The relations, however, which prevailed between Hannibal and the Carthaginian council, were here repeated on a small scale. The general appointed by the council pursued with jealous envy the officer sent by Hannibal, and insisted upon giving battle to the proconsul without Muttines and the Numidians. The wish of Hanno was carried out, and he was completely beaten. Muttines was not induced to deviate from his course; he maintained himself in the interior of the country, occupied several small towns, and was enabled by the not inconsiderable reinforcements which joined him from Carthage gradually to extend his operations. His successes were so brilliant, that at length the commander-in- chief, who could not otherwise prevent the cavalry officer from eclipsing him, deprived him summarily of the command of the light cavalry, and entrusted it to his own son. The Numidian, who had now for two years preserved the island for his Phoenician masters, had the measure of his patience exhausted by this treatment. He and his horsemen who refused to follow the younger Hanno entered into negotiations with the Roman general Marcus Valerius Laevinus and delivered to him Agrigentum. Hanno escaped in a boat, and went to Carthage to report to his superiors the disgraceful high treason of Hannibal's officer; the Phoenician garrison in the town was put to death by the Romans, and the citizens were sold into slavery (544). To secure the island from such surprises as the landing of 540, the city received a new body of inhabitants selected from Sicilians well disposed towards Rome; the old glorious Akragas was no more. After the whole of Sicily was thus subdued, the Romans exerted themselves to restore some sort of tranquillity and order to the distracted island. The pack of banditti that haunted the interior were driven together en masse and conveyed to Italy, that from their head-quarters at Rhegium they might burn and destroy in the territories of Hannibal's allies. The government did its utmost to promote the restoration of agriculture which had been totally neglected in the island. The Carthaginian council more than once talked of sending a fleet to Sicily and renewing the war there; but the project went no further.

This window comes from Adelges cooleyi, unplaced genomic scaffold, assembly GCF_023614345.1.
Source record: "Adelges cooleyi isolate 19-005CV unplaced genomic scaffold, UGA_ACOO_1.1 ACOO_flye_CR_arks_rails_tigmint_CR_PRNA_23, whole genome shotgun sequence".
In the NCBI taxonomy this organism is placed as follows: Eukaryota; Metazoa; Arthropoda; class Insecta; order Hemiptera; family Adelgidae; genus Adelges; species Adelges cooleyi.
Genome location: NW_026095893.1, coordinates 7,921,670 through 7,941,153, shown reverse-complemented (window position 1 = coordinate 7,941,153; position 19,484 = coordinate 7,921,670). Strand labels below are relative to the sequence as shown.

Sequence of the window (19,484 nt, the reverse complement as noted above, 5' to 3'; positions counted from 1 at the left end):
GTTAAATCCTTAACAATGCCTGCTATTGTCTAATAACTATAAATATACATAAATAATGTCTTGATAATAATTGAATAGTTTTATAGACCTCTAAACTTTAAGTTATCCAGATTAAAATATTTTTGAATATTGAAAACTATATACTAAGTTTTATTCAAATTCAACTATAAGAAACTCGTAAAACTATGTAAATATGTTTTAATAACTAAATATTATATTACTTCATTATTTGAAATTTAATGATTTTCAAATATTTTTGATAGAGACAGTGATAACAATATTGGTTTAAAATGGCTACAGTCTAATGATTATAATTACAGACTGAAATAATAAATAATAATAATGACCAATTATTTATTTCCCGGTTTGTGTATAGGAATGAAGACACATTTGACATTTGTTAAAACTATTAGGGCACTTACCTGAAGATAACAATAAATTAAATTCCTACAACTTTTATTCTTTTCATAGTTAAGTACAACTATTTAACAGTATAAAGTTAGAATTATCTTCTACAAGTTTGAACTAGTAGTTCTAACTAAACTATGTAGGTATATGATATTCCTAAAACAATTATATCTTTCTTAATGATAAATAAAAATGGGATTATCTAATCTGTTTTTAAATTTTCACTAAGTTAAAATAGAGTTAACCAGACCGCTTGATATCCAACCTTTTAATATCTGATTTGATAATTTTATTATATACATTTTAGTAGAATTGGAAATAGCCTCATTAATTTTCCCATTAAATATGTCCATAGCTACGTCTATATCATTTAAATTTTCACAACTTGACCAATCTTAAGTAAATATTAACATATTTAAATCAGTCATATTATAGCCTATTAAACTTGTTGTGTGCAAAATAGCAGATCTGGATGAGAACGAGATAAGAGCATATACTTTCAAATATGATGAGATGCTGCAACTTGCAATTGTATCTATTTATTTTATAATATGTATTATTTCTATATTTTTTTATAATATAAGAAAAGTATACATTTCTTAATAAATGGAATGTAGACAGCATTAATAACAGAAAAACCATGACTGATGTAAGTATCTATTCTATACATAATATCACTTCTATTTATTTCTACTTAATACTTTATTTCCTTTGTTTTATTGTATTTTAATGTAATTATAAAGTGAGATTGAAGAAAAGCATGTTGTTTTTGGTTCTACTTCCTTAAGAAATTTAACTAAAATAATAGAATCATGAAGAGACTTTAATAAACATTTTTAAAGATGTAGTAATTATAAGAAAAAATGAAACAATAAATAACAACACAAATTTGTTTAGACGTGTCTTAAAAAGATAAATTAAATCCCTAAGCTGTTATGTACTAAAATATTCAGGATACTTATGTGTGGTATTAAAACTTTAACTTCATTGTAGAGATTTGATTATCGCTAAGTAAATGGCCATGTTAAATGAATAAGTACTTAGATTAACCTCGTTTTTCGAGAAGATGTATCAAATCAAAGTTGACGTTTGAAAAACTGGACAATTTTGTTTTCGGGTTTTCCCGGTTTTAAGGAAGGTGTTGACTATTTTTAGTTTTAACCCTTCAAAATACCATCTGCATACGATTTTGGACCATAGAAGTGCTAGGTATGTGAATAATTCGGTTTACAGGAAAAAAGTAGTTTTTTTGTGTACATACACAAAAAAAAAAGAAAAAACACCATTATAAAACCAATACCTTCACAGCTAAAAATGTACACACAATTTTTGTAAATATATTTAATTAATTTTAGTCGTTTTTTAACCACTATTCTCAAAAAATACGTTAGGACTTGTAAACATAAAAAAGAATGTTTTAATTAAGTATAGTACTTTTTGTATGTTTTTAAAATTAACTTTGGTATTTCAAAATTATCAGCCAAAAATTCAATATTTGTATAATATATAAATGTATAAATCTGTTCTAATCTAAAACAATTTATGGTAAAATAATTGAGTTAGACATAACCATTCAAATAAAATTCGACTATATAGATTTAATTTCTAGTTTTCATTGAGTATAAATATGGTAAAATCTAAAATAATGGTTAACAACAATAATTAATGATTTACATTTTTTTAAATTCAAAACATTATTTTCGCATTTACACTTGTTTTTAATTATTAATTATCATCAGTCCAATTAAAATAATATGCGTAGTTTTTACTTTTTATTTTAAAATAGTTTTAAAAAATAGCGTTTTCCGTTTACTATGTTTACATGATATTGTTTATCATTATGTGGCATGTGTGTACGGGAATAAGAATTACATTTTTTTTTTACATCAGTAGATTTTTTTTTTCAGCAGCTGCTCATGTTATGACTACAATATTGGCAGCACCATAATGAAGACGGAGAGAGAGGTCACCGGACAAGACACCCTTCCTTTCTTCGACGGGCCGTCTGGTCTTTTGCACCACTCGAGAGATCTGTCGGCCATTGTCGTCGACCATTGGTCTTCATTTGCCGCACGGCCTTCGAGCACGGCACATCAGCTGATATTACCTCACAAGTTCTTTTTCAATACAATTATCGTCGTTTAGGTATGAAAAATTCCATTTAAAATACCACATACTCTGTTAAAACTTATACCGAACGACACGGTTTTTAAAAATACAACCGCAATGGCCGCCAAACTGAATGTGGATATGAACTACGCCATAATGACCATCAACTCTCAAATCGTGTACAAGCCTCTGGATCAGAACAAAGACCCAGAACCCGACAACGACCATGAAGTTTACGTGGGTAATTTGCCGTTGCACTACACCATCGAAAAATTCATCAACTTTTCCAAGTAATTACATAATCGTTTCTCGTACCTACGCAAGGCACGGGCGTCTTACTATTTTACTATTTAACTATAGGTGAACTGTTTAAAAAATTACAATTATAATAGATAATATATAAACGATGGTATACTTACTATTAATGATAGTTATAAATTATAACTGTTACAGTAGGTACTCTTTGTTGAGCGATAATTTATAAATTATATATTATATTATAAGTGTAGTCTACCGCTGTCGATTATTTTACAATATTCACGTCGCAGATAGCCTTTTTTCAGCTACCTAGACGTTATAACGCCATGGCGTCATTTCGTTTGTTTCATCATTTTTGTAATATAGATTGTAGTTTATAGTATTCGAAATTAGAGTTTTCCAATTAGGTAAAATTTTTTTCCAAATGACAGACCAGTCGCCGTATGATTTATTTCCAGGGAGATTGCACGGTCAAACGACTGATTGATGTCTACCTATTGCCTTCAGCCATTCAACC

Philip Of Macedonia And His Delay